11:51   a person who is possibly otherwise unemployed is a burden
11:54   on the domestic labor market or is prone to delinquency, which ultimately
11:58   does harm to his homeland. That’s why they are rarely willing
12:03   to allow these people to re-enter. Another reason is that
12:07   we have very very complicated deportation safeguards.
12:10   Someone in Germany who has German children, is married to a German, or someone
12:14   who may face inhuman, degrading treatment,
12:20   punishment or potentially face the death penalty; he / she is protected from deportation.
12:27   This then frustrates to a large extent the authorities responsible
12:31   for deportation. In addition, there are also so-called NGOs
12:36   that deliberately prevent deportation by helping the deportee hide and so forth.
12:45   Overall one must say that deportation policy in Germany is unfortunately a disaster. Then again,
12:49   Germany is not the only Western European country having difficulty dealing with this problem.
12:54   Is there a deportation industry, as Mr. Dobrindt has said?
12:58   There are a lot of people who earn money off of asylum seekers
13:02   and preventing their deportation. It just needs to be said openly.
13:05   Every asylum seeker costs the state a lot of money, but the money goes into
13:10   the pockets of certain people who make money with them.
13:15   Due to family reunification, many more refugees will be coming
13:19   in the next few years. Their integration would require
13:22   the additional infrastructure of a German city the size of Kassel.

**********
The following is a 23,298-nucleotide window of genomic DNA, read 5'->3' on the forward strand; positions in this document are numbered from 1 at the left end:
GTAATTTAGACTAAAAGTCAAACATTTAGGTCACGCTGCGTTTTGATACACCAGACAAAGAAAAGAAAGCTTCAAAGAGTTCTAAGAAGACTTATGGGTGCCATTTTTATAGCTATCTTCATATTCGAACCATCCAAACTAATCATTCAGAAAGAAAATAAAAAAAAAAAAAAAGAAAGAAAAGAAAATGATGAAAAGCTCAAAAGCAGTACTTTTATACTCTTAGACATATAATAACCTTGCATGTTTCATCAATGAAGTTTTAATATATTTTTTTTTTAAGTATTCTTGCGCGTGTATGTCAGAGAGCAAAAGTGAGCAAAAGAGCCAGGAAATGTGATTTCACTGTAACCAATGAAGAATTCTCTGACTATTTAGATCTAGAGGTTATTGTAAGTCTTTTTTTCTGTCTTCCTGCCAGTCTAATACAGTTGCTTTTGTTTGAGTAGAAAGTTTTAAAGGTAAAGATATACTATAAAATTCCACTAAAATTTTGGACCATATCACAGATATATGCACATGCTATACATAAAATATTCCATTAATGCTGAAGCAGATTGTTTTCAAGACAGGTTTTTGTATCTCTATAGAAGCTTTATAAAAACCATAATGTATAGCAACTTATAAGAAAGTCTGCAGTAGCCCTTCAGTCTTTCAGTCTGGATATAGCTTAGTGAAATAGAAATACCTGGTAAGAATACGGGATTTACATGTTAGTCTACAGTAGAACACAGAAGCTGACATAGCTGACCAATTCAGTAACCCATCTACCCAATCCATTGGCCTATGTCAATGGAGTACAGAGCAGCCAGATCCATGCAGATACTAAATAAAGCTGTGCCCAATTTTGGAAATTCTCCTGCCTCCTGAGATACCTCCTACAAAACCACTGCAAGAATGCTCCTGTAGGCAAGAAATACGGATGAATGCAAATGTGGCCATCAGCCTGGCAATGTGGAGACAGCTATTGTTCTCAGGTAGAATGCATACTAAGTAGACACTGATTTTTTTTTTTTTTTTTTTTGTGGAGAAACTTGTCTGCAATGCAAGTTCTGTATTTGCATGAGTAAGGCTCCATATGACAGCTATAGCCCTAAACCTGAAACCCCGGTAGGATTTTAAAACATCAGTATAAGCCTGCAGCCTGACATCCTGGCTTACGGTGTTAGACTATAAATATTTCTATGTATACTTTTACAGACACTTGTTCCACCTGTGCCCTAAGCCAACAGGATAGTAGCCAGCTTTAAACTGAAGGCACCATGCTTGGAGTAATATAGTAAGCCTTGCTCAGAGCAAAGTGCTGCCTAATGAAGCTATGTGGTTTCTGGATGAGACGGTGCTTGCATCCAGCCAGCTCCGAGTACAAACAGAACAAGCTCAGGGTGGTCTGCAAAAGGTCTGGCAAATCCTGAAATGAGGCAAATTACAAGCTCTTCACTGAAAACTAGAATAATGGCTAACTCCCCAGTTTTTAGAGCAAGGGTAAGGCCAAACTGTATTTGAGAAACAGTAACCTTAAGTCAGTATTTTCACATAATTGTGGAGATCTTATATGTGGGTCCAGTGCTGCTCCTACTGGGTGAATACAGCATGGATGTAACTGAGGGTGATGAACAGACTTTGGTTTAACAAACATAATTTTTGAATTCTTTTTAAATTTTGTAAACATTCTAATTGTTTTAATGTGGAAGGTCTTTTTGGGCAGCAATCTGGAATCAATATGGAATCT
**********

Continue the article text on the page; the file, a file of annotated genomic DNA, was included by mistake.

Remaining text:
13:27   Is integration of so many actually possible?
13:33   Integration is possible provided there is a proper legal framework.
13:38   In addition to that, encouraging people to be willing to integrate
13:44   or to allow integration. Integration shouldn’t just be requested, but must be demanded.
13:49   This is the requirement that must be expected
13:54   from every foreigner who comes to us. My concern is that there is integration,
13:59   but not an integration into German society.
14:03   Rather it is an integration into Arab society,
14:06   into Salafist society, and into Turkish society in Germany.
14:09   This creates parallel societies, and in my opinion every necessary
14:14   step must be taken to prevent this.
14:18   How has the social climate in Germany changed?
14:22   From my point of view, in recent years it has changed for the worse.
14:26   As President of the Federal Constitutional Protection Agency, it gave me cause for concern.
14:31   Especially due to the fact that many people in Germany
14:37   among the middle class who normally belong to the parties CDU or SPD
14:43   turned away from these parties. Instead they supported or voted for
14:47   the new party AfD, Alternative for Germany, a right-wing party.
14:51   This is a renunciation of established parties and transition to
14:56   a whole new force. This is something we have already seen
15:02   in other Western European countries such as the Netherlands, Italy or even France.
15:07   But this also leads to a breakup of the present party system.
15:12   It could also be seen as an erosion of trust in the ability of the present party system
15:18   to function, and a turning away from this democracy.
15:24   This development still fills me with concern, especially because it was not prevented and continues.
15:31   Now many people are hesitant to express their opinion freely, because they are afraid
15:35   of being labelled “right-wing”. Are you as well?
15:39   No, I don’t worry about being labeled right-wing. However,
15:44   it does concern me that many people, for example, those who approach me
15:49   to say that they agree with what I’ve done, with what I’ve said, and tell me that they support me.
15:54   For instance, when I go to a restaurant, strangers compliment me on my attitude,
15:59   and yet these people don’t dare to utter it otherwise.